Zanstra method

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A process for estimating the temperature of the central star in a planetary nebula. The basic assumption is that the nebula absorbs all the ultraviolet light from the star which can cause ionization. For each ultraviolet photon absorbed a Hα photon is emitted when the ionized hydrogen subsequently recombines with an electron. Thus the strength of the Hα line is related to the ultraviolet magnitude of the star. The strength of the red continuum (broad-band) emission underlying the Hα line gives the red magnitude and hence a colour temperature for the star. This method is not affected by interstellar absorption, since both colours are effectively measured at the same wavelength. It is named after the Dutch astrophysicist Herman Zanstra (1894–1972), who first published it in 1927.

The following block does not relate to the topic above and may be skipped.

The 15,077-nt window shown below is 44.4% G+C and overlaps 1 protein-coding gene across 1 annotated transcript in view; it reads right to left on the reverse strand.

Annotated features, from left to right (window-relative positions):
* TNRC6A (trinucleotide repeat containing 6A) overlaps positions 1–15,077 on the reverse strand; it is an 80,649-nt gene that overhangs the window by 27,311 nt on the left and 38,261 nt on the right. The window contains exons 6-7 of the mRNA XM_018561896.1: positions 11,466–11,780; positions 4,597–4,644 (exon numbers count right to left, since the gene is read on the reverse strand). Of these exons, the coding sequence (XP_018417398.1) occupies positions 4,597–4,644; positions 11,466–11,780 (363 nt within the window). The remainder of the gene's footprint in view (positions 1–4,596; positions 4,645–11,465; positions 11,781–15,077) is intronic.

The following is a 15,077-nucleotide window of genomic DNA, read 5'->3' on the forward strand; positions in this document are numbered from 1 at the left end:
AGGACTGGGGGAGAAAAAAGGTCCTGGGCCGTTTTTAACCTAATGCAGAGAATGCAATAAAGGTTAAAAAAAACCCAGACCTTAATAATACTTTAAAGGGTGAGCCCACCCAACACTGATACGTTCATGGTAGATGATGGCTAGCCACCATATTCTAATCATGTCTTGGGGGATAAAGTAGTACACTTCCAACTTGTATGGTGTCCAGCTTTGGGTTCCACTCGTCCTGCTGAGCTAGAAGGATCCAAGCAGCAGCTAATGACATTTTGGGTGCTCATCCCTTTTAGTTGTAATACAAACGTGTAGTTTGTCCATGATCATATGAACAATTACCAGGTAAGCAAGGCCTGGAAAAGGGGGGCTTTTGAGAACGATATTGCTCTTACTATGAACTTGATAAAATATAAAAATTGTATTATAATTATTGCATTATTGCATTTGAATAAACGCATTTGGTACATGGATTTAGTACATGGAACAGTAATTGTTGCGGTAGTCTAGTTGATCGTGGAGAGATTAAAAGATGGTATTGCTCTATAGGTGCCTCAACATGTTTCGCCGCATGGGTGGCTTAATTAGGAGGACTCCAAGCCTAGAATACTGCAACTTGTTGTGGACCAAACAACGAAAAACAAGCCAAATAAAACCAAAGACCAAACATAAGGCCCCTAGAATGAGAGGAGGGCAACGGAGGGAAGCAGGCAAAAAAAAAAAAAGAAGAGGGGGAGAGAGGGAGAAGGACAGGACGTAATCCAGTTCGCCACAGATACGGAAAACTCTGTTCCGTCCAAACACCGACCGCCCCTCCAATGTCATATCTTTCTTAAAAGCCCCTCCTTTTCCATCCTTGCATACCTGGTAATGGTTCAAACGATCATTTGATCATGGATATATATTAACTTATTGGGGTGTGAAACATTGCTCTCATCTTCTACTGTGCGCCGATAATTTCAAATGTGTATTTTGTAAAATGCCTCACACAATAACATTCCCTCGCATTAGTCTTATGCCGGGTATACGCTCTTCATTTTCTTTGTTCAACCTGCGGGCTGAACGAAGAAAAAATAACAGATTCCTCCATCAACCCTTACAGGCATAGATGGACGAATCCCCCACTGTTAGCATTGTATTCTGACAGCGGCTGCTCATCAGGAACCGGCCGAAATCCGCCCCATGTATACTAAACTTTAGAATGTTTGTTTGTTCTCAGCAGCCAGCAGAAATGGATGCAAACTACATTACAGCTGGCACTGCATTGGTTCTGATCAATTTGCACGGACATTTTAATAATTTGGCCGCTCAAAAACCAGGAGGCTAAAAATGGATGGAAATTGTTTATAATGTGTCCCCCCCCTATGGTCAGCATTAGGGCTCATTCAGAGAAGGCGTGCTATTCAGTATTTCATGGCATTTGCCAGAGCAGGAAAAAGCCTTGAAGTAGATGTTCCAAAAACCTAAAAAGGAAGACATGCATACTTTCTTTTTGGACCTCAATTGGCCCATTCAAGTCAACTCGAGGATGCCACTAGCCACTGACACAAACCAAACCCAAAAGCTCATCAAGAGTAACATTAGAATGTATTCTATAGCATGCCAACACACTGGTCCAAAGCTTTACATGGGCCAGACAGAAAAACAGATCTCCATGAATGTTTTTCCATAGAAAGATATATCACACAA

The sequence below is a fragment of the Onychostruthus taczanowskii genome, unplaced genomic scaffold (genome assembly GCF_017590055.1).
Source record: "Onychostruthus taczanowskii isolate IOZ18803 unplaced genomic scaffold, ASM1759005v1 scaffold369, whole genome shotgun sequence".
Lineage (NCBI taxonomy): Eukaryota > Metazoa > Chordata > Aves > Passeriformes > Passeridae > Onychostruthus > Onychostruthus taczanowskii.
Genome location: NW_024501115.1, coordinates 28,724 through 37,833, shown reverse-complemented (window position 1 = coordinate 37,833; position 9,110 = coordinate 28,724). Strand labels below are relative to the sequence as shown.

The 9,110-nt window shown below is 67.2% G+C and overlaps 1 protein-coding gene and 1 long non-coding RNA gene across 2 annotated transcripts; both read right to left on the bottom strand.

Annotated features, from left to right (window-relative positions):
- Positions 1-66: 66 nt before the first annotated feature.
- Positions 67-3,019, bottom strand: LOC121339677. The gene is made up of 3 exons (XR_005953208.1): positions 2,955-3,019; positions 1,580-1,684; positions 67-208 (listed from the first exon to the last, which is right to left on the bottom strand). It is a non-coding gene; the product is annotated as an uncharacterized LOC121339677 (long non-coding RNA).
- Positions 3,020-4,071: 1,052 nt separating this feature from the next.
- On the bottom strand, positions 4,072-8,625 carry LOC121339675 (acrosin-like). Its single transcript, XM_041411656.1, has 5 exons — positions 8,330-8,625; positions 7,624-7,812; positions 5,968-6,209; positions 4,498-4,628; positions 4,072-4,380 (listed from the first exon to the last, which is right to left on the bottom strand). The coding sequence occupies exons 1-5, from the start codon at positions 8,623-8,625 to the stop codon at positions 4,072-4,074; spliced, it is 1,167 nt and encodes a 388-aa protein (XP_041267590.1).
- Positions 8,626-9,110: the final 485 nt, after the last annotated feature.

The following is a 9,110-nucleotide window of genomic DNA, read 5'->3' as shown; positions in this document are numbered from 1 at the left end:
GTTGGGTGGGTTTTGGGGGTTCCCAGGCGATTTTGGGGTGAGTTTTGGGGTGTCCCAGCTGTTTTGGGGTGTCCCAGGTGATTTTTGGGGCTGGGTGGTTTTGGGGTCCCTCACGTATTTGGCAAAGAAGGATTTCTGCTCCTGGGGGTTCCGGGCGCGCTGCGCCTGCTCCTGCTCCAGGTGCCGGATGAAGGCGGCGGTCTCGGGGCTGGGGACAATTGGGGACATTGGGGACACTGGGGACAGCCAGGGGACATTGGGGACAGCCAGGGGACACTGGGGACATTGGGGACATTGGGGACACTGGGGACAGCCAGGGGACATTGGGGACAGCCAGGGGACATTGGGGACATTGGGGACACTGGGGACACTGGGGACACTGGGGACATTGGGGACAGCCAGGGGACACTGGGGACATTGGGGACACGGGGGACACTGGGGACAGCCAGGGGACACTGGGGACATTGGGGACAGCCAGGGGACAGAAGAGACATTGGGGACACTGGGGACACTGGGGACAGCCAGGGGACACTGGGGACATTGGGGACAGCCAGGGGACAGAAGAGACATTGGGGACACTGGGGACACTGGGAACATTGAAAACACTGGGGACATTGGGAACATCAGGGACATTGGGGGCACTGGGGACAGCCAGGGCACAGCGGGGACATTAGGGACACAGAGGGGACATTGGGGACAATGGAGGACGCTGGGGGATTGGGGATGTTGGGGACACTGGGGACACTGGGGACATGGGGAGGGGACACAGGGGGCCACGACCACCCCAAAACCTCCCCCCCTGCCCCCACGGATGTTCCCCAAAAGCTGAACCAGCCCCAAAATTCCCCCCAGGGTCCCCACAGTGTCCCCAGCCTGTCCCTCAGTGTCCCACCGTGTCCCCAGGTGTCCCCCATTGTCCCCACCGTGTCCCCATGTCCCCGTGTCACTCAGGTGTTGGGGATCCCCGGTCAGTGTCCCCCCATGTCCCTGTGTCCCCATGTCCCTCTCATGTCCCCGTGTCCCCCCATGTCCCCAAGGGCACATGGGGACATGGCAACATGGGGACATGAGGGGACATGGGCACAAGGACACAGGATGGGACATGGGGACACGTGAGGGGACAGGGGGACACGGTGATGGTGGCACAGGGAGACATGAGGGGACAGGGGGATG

Subjects: Astronomy and Astrophysics.

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